The collections belonging to the National Gallery of the Marche are on display in a unique setting: Urbino’s splendid Ducal Palace [in Italian, “Palazzo Ducale”], built for Federico da Montefeltro to promote the glory of his family and at the same time, to express his character as a man of the Renaissance, a man who was able to combine culture, a military career and political prowess.
Federico came to rule over the Montefeltro State in 1444. He was the legitimised son of Count Guidantonio, and succeeded the legitimate heir, his step-brother, Oddantonio, assassinated in a rebellion. His political expertise and moderation as a ruler meant he was immediately welcomed by his subjects as well as in the courts of Italy. In just a few decades under his rule, Urbino became a leading light of the Italian Renaissance.
The style of Urbino in this period is all merit of Federico. His refined choice of decorators, mainly brought in from Florence and Lombardy, as well as of vanguard artists and architects, such as Piero della Francesca and Leon Battista Alberti, meant that Federico was able to leave a definitive mark on the cultural and urban landscape.
The Ducal Palace was built in several stages; a significant part was designed by Dalmatian architect Luciano Laurana, responsible for the fairy-tale twin turrets. In 1459, Federico had already begun the works to extend and decorate the existing modest residence belonging to the Montefeltro counts.
Work commenced on the wing overlooking the modern-day Piazza Rinascimento, featuring a long front decorated with mullioned windows, behind which are the Apartments of Iole [Appartamento della Jole], so called because of the large fireplace in the first room, which is decorated with carved figures of Hercules and Iole. The rooms in this part of the palace are decorated with extreme finesse and are the work of Tuscan craftsmen, including Michele di Giovanni da Fiesole, known as “Il Greco”. This wing contains the only frescoed room in the palace, which otherwise had walls “covered in simple white plaster, according to modern usage,” (Bernardino Baldi, 1587), and not decorated but covered in fabric or more often, in embossed, gilded leather or tapestries.
The structure of the palace is practical in the sections designed by military architect and engineer to the Duke, Francesco di Giorgio Martini from Siena. The “technical” appearance of the building and the modern nature of the residence can be best appreciated by visiting the basement, the kitchens, the ice house and the other services, all of which reveal the organisation of a building able to accommodate a vast number of servants and an extremely rich court.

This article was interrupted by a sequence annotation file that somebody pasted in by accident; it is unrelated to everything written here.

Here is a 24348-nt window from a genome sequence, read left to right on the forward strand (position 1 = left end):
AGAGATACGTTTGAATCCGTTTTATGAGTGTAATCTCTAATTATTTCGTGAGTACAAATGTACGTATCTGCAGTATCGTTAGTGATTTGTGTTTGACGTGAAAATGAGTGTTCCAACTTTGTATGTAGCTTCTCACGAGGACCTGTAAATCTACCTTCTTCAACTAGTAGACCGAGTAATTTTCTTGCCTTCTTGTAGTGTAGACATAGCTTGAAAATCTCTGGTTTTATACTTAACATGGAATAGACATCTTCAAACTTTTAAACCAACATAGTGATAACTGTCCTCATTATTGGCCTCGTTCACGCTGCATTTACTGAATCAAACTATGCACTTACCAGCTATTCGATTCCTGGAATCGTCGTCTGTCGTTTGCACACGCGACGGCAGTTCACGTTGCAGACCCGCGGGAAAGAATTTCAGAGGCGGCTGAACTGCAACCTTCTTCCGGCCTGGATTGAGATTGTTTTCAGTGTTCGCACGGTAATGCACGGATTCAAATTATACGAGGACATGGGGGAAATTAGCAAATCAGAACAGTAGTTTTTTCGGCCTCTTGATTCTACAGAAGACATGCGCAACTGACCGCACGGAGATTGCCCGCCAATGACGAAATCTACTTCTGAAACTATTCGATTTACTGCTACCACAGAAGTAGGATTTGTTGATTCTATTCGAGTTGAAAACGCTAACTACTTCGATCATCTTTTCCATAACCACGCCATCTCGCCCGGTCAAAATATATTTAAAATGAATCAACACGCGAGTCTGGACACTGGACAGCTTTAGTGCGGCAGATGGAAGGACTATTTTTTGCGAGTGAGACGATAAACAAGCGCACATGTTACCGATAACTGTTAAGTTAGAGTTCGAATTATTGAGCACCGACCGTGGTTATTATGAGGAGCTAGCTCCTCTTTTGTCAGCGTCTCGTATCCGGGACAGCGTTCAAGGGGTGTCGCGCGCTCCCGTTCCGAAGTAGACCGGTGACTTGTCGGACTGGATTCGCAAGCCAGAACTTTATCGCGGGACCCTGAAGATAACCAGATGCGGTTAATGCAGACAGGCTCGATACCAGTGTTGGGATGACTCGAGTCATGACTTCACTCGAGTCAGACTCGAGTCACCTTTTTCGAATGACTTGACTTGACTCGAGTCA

Next to his own rooms in the centre of the palace, between the twin turrets, the Duke had a splendid study built using wood inlay; a work to advertise his erudition.
From his rooms, the Federico could also reach the small Chapel of Forgiveness, attributed to Bramante, as well as a small temple dedicated to the Muses, painted by court artist, Giovanni Santi, father of Raphael.
This part of the palace – a small, elegant synthesis of the qualities and interests of Renaissance man (arms and intellect) – strongly contrasts the grandiose elegance of the apartments and the immense Banqueting Hall, later known as the Throne Room in the period of papal rule.
The palace’s extraordinary Renaissance balance is most perfectly showcased in its stupendous courtyard, where the stunning colour combinations of pale stone and brick define the calculated harmony of the arcade composition. The inscription running along the top of the arches commemorates the glory of Federico, condottiere and prince.
One of the palace’s greatest treasures was its vast library of illuminated manuscripts, the most splendid of the period, and for which Federico spent a large amount of the money he was paid for his military services. At the time of Federico’s death, the library contained 900 codices; the collection was acquired by Alexander VII for the Vatican Library in 1657.
In 1474 Federico was named duke by Pope Sixtus IV della Rovere, and the proud inscriptions “FE-DUX” commemorate this fact in many parts of the palace.
On the duke’s death in 1482, the refined, cultured court of Urbino passed into the hands of his son, Guidubaldo and the wife of this latter, Elisabetta Gonzaga. With them, the Montefeltro dynasty ended, passing via the female line to the Della Rovere branch of the family.
The second floor of the palace, which was rebuilt and raised in the mid 16th century, at the wishes of Guidubaldo II Della Rovere, now houses the collections of 17th-century paintings, graphics and ceramics.
One part of the initial 16th-century additions to the palace is the King of England’s Room, where a gilded stucco ceiling by Federico Brandani depicts all of the emblems, feats and honours awarded to Federico da Montefeltro and to his family.
The duchy prospered until 1631, when it passed under the rule of the Church. Vittoria della Rovere, the last of the dynasty, took all of the ducal “Collections” to Florence, where she was to marry her cousin, Ferdinando de’ Medici.
The astounding collections from the ducal palace are now, for the most part, to be found in the Uffizi Gallery. The Illustrious Men from the duke’s study joined the Barberini collection (a part of which is now in the Louvre).
The presence of an important number of archaeological finds, collected by Cardinal Francesco Stoppani in 1756, has led to the creation of a Stone Museum on the ground floor of the Gallery.
For more information, please see the official guide to the National Gallery of the Marche, on sale in the ground floor bookshop.